6

In a presidential republic like, say, America, there are executive powers afforded to the President; for example the power to veto legislation. In the United Kingdom, as I understand it, the powers of the executive rest with a mix of the Government and the Crown - although in practice the Monarch acts on the advice of the Government.

To come to my question; what are the powers specifically afforded solely to the Prime Minister; that he could exercise on his/her own - even without the support of Cabinet or Parliament?

5

By literal definition? None. In effect? Quite a lot.

The PM does effectively have the power of the crown at their disposal and may implement specific actions under the Royal Prerogative. Officially, these are actions enacted by the monarch on the advice of the PM, but (as recently occurred with the prorogation), the Queen follows the government's advice without public comment on the matter.

However, the extent of the Royal Prerogative is hazy to say the least.

The prerogative appears to be historically and as a matter of fact nothing else than the residue of discretionary or arbitrary authority which at any given time is legally left in the hands of the crown. The prerogative is the name of the remaining portion of the Crown's original authority ... Every act which the executive government can lawfully do without the authority of an Act of Parliament is done in virtue of the prerogative.

~ A.V. Dicey, 19th Century constitutional theorist

Any actions taken by the PM using this authority are subject to appeal in the courts and it is the judiciary who would be the final arbiters post facto. Parliament, however, remains supreme and they could countermand any executive actions by the Prime Minister (provided they are sitting and parliamentary process allows).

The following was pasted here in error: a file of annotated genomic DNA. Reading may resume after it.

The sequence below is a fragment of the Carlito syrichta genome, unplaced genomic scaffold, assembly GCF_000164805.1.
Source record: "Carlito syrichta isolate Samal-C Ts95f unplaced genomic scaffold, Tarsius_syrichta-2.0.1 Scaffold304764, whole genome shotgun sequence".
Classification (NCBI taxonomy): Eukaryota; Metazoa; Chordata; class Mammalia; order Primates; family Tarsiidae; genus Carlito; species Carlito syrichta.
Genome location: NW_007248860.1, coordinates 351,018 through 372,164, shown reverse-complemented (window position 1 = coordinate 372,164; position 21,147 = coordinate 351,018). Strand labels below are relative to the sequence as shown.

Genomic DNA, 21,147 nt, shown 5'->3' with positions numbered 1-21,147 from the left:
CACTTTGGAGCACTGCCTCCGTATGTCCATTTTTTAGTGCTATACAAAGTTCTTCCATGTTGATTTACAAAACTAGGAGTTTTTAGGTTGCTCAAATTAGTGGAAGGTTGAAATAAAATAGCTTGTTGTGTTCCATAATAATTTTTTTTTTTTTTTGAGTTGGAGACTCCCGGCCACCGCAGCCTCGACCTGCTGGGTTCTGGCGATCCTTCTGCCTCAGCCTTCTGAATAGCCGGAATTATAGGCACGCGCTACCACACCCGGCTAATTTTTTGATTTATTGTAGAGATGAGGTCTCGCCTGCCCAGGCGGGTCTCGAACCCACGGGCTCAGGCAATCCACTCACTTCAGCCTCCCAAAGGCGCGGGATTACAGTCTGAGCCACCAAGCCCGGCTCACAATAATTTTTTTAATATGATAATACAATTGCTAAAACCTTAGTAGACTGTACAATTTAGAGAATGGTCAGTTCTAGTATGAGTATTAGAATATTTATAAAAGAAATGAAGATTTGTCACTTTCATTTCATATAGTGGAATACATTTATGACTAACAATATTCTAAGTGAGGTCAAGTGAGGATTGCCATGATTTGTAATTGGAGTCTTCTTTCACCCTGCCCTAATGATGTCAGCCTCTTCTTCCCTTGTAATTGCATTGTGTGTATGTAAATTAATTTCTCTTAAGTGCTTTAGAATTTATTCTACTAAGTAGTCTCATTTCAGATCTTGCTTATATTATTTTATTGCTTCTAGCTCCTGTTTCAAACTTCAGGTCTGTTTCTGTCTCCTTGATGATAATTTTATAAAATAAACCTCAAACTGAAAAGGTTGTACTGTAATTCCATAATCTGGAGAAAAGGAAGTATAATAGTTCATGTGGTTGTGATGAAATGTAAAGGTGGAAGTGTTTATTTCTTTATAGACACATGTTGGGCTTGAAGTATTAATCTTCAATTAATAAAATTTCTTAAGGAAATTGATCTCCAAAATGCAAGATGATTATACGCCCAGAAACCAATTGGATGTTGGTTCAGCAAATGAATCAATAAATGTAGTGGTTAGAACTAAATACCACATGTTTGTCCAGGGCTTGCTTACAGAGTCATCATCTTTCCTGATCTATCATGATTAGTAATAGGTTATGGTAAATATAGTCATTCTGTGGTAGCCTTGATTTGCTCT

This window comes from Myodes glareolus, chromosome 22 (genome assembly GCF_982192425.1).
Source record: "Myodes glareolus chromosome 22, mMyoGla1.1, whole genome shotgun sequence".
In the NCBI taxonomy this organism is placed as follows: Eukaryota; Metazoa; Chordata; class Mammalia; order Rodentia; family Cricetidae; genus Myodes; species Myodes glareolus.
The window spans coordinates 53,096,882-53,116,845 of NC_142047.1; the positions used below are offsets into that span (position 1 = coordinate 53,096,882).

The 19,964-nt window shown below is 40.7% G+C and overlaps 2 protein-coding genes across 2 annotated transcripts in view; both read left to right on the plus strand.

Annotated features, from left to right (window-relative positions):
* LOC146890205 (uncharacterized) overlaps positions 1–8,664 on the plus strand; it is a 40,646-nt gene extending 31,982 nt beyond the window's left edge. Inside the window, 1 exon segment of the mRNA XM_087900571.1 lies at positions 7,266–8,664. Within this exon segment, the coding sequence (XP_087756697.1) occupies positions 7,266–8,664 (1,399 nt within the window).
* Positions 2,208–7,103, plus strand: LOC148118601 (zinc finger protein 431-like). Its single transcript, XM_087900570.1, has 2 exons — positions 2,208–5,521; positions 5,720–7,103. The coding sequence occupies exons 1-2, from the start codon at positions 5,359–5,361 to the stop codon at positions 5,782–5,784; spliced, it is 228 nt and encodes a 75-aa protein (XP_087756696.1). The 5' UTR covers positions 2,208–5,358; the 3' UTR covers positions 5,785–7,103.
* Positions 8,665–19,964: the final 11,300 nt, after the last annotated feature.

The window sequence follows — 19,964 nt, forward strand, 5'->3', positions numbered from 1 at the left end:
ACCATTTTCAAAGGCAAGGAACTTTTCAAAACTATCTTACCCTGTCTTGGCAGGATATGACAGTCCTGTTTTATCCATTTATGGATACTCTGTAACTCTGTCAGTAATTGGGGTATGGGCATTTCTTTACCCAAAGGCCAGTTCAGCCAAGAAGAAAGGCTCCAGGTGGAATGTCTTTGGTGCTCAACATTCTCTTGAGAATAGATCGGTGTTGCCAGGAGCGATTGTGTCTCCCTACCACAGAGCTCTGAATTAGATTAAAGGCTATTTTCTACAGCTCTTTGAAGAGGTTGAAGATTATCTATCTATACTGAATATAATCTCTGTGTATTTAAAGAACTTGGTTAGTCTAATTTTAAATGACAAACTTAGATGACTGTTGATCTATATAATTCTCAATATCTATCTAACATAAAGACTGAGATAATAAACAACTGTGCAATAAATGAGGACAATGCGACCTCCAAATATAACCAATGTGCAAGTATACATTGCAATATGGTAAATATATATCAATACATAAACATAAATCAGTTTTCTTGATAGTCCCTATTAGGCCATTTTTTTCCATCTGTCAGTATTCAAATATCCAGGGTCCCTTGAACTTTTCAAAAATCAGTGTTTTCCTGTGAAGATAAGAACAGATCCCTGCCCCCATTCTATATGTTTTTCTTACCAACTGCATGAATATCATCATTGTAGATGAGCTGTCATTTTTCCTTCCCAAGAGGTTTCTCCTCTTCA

In terms of what actions are taken via Royal Prerogative; Pardons, Declarations of War or Peace, Dissolution of Parliament, Signing of Treaties, and (ironically) appointing the Prime Minister, are the most commonly used. The majority of times these are enacted is done with the prior approval of Parliament.

There was the suggestion in 2017 that Theresa May may use the Royal Prerogative to issue the notification of Article 50 (the start of the United Kingdom's departure from the European Union), however it was decided in court that the power to do so resided with Parliament not with the Crown. https://en.wikipedia.org/wiki/R_(Miller)_v_Secretary_of_State_for_Exiting_the_European_Union

|improve this answer|||||
  • 1
    The terms Royal Prerogative and Henry VIII powers are not synonymous. Henry VIII powers are those provided for in Acts of Parliament that give the Government the power to change Acts of Parliament. parliament.uk/site-information/glossary/henry-viii-clauses erskinemay.parliament.uk/section/5613/… The Prerogative is as the Dicey quote says. – Lag Nov 21 '19 at 21:24
  • @Lag. Fair enough. I've removed the reference from my answer. – GeoffAtkins Nov 21 '19 at 21:25
  • Sorry, I didn't mean that the PM doesn't have Henry VIII powers, I only meant that they are not the same as the prerogative powers. – Lag Nov 21 '19 at 22:15
  • But you are correct, these aren't the same, as it's about the ability to pass secondary legislation which is not limited to the PM. Even the courts can create secondary legislation. The Henry VIII rules might be peculiar to the PM, but like all secondary legislation, they'd require at least some input from parliament first. – GeoffAtkins Nov 22 '19 at 6:25

You must log in to answer this question.

Not the answer you're looking for? Browse other questions tagged .